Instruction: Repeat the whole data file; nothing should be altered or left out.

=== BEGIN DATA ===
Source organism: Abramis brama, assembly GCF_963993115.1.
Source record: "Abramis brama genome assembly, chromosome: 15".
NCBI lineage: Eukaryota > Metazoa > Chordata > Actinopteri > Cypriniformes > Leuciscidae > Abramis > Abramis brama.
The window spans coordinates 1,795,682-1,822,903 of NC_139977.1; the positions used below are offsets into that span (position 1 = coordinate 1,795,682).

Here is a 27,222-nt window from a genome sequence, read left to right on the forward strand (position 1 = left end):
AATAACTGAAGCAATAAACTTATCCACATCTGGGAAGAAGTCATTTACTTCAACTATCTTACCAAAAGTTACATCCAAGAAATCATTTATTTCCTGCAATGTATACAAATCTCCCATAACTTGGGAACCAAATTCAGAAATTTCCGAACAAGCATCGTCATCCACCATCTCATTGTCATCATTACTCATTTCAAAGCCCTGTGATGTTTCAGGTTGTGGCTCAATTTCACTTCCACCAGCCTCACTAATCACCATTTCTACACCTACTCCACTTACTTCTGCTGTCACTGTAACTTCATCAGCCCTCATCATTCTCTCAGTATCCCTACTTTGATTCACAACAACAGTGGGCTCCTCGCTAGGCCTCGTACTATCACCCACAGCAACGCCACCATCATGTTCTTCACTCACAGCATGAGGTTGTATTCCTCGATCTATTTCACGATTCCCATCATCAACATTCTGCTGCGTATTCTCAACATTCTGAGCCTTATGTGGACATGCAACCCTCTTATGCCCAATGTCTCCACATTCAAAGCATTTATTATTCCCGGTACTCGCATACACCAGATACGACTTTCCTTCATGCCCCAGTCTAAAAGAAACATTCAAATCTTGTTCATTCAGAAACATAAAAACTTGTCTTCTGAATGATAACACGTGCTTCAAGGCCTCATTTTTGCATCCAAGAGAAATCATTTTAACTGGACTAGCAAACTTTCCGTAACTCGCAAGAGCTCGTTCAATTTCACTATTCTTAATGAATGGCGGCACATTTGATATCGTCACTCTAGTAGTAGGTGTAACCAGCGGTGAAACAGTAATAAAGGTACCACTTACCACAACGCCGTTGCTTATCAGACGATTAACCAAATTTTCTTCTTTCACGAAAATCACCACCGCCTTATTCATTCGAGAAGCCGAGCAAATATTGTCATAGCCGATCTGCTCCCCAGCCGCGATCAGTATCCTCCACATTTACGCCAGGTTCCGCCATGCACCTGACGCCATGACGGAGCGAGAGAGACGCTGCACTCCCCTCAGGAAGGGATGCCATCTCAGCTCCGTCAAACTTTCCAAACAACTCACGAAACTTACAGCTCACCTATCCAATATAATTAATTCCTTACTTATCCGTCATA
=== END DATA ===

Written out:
Source organism: Abramis brama, assembly GCF_963993115.1.
Source record: "Abramis brama genome assembly, chromosome: 15".
NCBI lineage: Eukaryota > Metazoa > Chordata > Actinopteri > Cypriniformes > Leuciscidae > Abramis > Abramis brama.
The window spans coordinates 1,795,682-1,822,903 of NC_139977.1; the positions used below are offsets into that span (position 1 = coordinate 1,795,682).

Here is a 27,222-nt window from a genome sequence, read left to right on the forward strand (position 1 = left end):
AATAACTGAAGCAATAAACTTATCCACATCTGGGAAGAAGTCATTTACTTCAACTATCTTACCAAAAGTTACATCCAAGAAATCATTTATTTCCTGCAATGTATACAAATCTCCCATAACTTGGGAACCAAATTCAGAAATTTCCGAACAAGCATCGTCATCCACCATCTCATTGTCATCATTACTCATTTCAAAGCCCTGTGATGTTTCAGGTTGTGGCTCAATTTCACTTCCACCAGCCTCACTAATCACCATTTCTACACCTACTCCACTTACTTCTGCTGTCACTGTAACTTCATCAGCCCTCATCATTCTCTCAGTATCCCTACTTTGATTCACAACAACAGTGGGCTCCTCGCTAGGCCTCGTACTATCACCCACAGCAACGCCACCATCATGTTCTTCACTCACAGCATGAGGTTGTATTCCTCGATCTATTTCACGATTCCCATCATCAACATTCTGCTGCGTATTCTCAACATTCTGAGCCTTATGTGGACATGCAACCCTCTTATGCCCAATGTCTCCACATTCAAAGCATTTATTATTCCCGGTACTCGCATACACCAGATACGACTTTCCTTCATGCCCCAGTCTAAAAGAAACATTCAAATCTTGTTCATTCAGAAACATAAAAACTTGTCTTCTGAATGATAACACGTGCTTCAAGGCCTCATTTTTGCATCCAAGAGAAATCATTTTAACTGGACTAGCAAACTTTCCGTAACTCGCAAGAGCTCGTTCAATTTCACTATTCTTAATGAATGGCGGCACATTTGATATCGTCACTCTAGTAGTAGGTGTAACCAGCGGTGAAACAGTAATAAAGGTACCACTTACCACAACGCCGTTGCTTATCAGACGATTAACCAAATTTTCTTCTTTCACGAAAATCACCACCGCCTTATTCATTCGAGAAGCCGAGCAAATATTGTCATAGCCGATCTGCTCCCCAGCCGCGATCAGTATCCTCCACATTTACGCCAGGTTCCGCCATGCACCTGACGCCATGACGGAGCGAGAGAGACGCTGCACTCCCCTCAGGAAGGGATGCCATCTCAGCTCCGTCAAACTTTCCAAACAACTCACGAAACTTACAGCTCACCTATCCAATATAATTAATTCCTTACTTATCCGTCATA